The new version of the virus, which contains a ZIP attachment and claims to be a secure email message, contains exploit code that triggers a download from a number of malicious sites, the SANS Institute's Internet Storm Center said Wednesday.
The organization warned readers on its website to beware of sites associated with the virus.
"You might want to zapp access to.coconia.net/, .by.ru/, .kazan.bz/, .t35.com/, .freecoolsite.com/, .nm.ru/ until the anti-virus vendors have the patternes lined up," said Daniel Wesemann on the Internet Storm Center site.
Security firm Aladdin identified a new variant of the worm earlier this month, calling it JS.Feebs, that generally arrived as an email but could also exist in websites displaying fake loading screens that look like several popular search engines.
Firms warned that the file, when modified, can override the default DNS servers, thus allowing users' internet browsers to receive one address and lead to another, leading users to a spoofed site when they try to access eBay. After a user enters personal information, he or she is taken to the actual eBay website, completely unaware that sensitive information was stolen.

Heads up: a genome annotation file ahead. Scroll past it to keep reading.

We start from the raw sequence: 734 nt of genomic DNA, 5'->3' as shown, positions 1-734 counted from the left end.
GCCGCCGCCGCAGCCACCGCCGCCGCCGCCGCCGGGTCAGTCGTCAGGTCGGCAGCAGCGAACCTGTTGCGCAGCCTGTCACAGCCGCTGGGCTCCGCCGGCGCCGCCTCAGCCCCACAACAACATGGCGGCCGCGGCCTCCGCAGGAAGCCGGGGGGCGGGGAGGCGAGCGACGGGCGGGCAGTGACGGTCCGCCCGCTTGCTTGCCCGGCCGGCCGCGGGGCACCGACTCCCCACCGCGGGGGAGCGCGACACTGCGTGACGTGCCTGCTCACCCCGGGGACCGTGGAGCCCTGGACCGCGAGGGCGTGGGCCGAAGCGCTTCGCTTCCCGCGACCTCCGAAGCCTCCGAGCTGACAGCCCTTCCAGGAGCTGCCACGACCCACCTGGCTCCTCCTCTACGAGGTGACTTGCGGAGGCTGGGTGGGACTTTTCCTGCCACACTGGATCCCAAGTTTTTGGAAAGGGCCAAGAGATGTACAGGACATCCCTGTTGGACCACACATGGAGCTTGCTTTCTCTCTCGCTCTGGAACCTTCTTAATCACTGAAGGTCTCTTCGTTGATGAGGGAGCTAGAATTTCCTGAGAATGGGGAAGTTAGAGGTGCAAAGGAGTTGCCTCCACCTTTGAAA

The SANS Institute said the newest version of the worm claims to be from a Gmail user.
A number of anti-virus companies can detect the worm, including BitDefender, Kaspersy, McAfee, Panda, Sophos and Symantec, the institute said.